On the similarities of week two at Notre Dame last year and week two at South Carolina this year…
“I don't compare this to Notre Dame because our fan base was, it felt like, 50 percent of the fan base. It won't be that way in Columbia, let me assure you. Their fan base will be turned out and have a lot of people there. So that environment is probably not a good analogy for what we're going into. Because I know, I've been there, I understand. Not a lot of our guys have because the last time we played there was a Sunday.

 

But all things considered, that's not what's important for our team. What's important for our team is how we practice today, how they listen to the scouting report and what they prepare for.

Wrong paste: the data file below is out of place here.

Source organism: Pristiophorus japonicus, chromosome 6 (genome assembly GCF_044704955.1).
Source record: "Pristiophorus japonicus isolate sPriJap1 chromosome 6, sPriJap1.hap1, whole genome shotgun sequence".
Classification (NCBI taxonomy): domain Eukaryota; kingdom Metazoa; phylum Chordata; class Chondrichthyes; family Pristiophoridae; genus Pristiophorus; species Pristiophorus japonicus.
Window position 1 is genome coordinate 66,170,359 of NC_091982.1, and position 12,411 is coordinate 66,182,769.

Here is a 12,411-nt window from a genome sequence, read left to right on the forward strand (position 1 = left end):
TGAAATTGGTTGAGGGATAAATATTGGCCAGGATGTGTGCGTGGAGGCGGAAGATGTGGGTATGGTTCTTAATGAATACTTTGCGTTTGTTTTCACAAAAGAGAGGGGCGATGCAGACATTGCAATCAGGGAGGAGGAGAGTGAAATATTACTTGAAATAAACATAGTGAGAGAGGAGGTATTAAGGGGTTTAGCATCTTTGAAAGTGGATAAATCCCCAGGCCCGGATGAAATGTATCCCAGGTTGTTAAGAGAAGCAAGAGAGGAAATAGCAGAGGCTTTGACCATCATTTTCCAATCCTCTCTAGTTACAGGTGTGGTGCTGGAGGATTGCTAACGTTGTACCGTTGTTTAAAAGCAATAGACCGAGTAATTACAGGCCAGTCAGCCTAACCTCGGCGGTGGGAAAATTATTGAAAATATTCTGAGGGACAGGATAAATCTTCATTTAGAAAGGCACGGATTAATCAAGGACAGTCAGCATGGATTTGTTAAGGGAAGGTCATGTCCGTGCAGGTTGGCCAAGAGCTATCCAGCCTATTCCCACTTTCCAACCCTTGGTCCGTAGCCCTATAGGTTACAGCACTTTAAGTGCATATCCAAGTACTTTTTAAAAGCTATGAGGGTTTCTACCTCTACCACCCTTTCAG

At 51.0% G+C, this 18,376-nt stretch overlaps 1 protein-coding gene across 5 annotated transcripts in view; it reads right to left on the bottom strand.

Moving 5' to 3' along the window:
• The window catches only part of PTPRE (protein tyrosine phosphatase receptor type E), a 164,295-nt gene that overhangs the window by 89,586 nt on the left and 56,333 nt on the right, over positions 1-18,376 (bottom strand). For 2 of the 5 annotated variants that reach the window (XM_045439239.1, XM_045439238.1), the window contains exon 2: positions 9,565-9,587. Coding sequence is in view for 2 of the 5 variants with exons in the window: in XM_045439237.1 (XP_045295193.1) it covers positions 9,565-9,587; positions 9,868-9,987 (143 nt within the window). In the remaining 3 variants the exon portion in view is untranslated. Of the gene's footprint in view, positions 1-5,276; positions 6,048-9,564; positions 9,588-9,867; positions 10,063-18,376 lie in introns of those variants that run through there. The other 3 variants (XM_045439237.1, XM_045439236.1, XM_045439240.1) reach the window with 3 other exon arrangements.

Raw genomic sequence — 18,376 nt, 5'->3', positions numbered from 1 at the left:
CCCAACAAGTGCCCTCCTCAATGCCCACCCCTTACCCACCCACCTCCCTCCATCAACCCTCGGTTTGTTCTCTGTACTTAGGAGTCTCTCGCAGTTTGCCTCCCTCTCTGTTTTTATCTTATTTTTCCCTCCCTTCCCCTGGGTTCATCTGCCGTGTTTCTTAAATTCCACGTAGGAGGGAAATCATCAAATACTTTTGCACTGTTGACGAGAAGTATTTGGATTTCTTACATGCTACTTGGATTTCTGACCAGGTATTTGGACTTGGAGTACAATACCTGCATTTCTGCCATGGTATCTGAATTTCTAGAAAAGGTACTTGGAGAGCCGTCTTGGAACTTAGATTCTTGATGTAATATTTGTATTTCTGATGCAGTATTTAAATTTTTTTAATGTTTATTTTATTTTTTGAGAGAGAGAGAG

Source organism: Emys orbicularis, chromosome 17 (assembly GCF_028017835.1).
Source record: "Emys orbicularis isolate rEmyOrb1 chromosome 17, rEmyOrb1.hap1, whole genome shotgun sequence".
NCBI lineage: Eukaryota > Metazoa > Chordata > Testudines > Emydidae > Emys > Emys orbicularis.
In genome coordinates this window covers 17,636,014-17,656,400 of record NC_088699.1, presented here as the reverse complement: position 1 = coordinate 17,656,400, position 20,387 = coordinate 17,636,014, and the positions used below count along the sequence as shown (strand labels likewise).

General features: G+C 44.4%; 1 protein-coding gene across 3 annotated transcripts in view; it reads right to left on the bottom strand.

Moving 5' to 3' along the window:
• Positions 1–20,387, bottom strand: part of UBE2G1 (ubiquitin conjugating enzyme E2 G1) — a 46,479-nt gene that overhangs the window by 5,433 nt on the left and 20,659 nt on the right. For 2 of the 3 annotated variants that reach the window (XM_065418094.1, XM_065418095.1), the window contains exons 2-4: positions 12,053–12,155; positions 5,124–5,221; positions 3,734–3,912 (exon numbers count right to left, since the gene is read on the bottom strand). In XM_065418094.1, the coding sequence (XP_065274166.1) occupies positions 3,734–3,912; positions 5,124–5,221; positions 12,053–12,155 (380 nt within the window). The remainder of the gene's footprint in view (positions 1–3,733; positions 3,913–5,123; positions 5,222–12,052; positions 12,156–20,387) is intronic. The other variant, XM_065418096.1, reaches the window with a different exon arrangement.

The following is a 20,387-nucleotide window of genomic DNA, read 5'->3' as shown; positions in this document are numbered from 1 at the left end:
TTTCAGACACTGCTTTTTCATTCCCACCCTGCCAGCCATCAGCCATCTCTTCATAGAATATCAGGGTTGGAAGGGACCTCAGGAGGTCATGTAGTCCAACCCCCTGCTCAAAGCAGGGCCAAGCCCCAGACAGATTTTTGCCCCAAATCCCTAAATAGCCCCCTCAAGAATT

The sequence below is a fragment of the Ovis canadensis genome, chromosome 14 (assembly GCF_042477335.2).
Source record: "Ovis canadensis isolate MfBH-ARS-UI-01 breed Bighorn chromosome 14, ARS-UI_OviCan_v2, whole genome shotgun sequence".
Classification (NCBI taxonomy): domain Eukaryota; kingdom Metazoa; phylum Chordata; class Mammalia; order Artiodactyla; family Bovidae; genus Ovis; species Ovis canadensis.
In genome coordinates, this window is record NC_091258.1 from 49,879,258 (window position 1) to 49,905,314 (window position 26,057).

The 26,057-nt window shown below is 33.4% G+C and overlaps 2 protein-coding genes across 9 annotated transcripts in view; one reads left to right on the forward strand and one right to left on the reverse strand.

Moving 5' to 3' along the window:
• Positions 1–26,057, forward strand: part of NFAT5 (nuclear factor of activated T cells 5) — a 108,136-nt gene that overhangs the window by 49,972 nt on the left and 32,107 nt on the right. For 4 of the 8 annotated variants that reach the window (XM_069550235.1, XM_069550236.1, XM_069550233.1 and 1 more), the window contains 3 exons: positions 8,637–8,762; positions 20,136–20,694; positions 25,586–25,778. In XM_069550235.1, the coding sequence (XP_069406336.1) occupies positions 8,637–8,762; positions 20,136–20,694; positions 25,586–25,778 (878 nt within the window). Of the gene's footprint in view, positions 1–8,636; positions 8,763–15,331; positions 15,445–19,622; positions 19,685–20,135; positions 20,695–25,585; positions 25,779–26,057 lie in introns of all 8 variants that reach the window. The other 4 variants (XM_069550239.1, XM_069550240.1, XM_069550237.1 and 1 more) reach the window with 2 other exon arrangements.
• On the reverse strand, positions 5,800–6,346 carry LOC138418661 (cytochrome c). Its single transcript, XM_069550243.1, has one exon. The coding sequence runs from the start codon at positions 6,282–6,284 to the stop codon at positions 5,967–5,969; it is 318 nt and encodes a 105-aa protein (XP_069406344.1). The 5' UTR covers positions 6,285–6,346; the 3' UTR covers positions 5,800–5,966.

You guys are focused on the game. We're focused on today trying to get ready for practice.”
 


 

On the challenges of deciding on the 70-man travel roster…
“The biggest challenge will probably be figuring out the injuries with some guys. If one guy can't go here, then you have to take two extra guys there and making sure that Kearis (Jackson) and Jayson (Stanley) are good to go, who were not really cleared to play the other day. We're trying to get those guys back.

That's probably the toughest thing is just being able to foresee the injuries and who gets the reps to decide. A lot of that will be determined by special teams for us.”

 


 

On the challenges of facing their wide receiver group…